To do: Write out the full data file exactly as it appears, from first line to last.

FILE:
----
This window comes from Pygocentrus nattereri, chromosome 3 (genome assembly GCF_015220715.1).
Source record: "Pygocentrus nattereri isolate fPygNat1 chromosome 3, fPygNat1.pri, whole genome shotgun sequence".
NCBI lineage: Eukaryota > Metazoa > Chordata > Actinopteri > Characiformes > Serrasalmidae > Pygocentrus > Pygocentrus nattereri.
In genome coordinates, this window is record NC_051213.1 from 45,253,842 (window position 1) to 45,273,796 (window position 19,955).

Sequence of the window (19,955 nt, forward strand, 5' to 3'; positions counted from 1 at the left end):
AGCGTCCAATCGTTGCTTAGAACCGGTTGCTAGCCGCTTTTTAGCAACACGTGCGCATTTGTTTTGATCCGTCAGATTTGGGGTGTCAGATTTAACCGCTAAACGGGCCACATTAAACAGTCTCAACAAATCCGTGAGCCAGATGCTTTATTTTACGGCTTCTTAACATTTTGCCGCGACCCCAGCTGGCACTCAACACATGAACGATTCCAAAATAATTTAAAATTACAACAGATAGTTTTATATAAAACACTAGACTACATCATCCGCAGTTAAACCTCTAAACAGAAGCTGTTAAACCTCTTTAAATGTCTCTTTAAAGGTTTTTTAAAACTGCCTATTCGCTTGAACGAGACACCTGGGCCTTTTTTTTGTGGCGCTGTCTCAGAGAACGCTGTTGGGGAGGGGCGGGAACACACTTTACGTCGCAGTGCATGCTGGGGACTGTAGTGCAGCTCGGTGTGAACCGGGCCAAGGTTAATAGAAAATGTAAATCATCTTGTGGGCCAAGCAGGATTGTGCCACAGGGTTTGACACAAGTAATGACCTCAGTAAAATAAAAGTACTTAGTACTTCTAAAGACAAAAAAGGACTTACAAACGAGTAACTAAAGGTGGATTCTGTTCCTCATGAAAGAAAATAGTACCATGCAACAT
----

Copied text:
This window comes from Pygocentrus nattereri, chromosome 3 (genome assembly GCF_015220715.1).
Source record: "Pygocentrus nattereri isolate fPygNat1 chromosome 3, fPygNat1.pri, whole genome shotgun sequence".
NCBI lineage: Eukaryota > Metazoa > Chordata > Actinopteri > Characiformes > Serrasalmidae > Pygocentrus > Pygocentrus nattereri.
In genome coordinates, this window is record NC_051213.1 from 45,253,842 (window position 1) to 45,273,796 (window position 19,955).

Sequence of the window (19,955 nt, forward strand, 5' to 3'; positions counted from 1 at the left end):
AGCGTCCAATCGTTGCTTAGAACCGGTTGCTAGCCGCTTTTTAGCAACACGTGCGCATTTGTTTTGATCCGTCAGATTTGGGGTGTCAGATTTAACCGCTAAACGGGCCACATTAAACAGTCTCAACAAATCCGTGAGCCAGATGCTTTATTTTACGGCTTCTTAACATTTTGCCGCGACCCCAGCTGGCACTCAACACATGAACGATTCCAAAATAATTTAAAATTACAACAGATAGTTTTATATAAAACACTAGACTACATCATCCGCAGTTAAACCTCTAAACAGAAGCTGTTAAACCTCTTTAAATGTCTCTTTAAAGGTTTTTTAAAACTGCCTATTCGCTTGAACGAGACACCTGGGCCTTTTTTTTGTGGCGCTGTCTCAGAGAACGCTGTTGGGGAGGGGCGGGAACACACTTTACGTCGCAGTGCATGCTGGGGACTGTAGTGCAGCTCGGTGTGAACCGGGCCAAGGTTAATAGAAAATGTAAATCATCTTGTGGGCCAAGCAGGATTGTGCCACAGGGTTTGACACAAGTAATGACCTCAGTAAAATAAAAGTACTTAGTACTTCTAAAGACAAAAAAGGACTTACAAACGAGTAACTAAAGGTGGATTCTGTTCCTCATGAAAGAAAATAGTACCATGCAACAT